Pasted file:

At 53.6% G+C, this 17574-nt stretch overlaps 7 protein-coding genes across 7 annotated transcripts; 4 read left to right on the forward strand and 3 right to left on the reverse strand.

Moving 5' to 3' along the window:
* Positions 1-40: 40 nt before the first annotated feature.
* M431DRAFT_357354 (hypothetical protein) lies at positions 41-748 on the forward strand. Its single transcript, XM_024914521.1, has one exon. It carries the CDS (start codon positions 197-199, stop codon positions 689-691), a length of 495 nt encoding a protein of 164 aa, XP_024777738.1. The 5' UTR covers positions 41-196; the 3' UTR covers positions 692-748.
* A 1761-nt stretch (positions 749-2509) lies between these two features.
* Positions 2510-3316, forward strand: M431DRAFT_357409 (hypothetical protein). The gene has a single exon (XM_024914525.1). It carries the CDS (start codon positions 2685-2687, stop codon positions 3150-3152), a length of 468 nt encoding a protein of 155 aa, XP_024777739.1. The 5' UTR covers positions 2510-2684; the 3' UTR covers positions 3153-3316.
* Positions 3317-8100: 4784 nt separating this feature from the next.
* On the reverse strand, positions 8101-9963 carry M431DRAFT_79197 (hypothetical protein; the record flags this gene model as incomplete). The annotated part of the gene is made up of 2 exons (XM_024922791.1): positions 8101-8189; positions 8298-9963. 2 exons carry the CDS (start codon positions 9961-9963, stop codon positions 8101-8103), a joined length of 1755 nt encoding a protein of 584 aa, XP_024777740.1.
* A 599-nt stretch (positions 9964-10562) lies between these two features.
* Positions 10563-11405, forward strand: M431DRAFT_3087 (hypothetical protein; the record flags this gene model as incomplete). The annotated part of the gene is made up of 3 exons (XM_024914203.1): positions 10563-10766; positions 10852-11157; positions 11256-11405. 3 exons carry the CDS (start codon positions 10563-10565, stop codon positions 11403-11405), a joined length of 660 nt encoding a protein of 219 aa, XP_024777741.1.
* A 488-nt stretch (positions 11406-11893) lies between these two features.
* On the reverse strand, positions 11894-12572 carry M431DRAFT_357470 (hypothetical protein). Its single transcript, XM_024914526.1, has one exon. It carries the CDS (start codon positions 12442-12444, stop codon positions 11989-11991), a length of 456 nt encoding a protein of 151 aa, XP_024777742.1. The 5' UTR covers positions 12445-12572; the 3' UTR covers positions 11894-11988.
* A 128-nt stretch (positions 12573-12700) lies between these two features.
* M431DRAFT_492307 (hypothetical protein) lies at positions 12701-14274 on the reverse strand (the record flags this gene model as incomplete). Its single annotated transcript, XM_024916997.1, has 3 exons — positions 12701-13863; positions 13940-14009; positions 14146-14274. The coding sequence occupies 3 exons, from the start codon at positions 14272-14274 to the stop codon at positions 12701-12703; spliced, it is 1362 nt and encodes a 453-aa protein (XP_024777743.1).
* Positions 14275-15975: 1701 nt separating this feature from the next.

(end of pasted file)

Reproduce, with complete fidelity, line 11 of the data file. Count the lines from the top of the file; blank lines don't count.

* A 488-nt stretch (positions 11406-11893) lies between these two features.